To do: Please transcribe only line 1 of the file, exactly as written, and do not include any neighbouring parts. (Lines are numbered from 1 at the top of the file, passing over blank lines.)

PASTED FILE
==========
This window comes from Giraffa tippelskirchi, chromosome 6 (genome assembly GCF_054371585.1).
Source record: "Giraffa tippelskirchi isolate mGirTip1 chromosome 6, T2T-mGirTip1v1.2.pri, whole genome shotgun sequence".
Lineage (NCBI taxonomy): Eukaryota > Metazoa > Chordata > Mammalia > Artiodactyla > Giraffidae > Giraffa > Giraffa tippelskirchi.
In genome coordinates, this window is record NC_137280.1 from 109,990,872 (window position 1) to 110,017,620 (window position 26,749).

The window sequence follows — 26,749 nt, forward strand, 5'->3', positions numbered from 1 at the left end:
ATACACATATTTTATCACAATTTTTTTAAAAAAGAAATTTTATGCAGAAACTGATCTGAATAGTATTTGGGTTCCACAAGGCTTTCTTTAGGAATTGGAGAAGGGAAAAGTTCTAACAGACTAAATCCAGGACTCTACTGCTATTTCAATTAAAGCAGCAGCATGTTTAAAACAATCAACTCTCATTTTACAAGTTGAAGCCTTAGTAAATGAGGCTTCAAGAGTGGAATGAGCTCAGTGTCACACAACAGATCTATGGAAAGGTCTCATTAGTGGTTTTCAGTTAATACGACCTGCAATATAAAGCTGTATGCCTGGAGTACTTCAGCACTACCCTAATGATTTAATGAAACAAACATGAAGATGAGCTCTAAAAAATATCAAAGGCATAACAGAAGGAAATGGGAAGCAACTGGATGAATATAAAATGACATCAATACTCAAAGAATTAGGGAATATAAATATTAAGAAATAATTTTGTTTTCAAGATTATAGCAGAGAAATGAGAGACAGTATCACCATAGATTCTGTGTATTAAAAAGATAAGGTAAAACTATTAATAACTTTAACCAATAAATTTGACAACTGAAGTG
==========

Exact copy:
This window comes from Giraffa tippelskirchi, chromosome 6 (genome assembly GCF_054371585.1).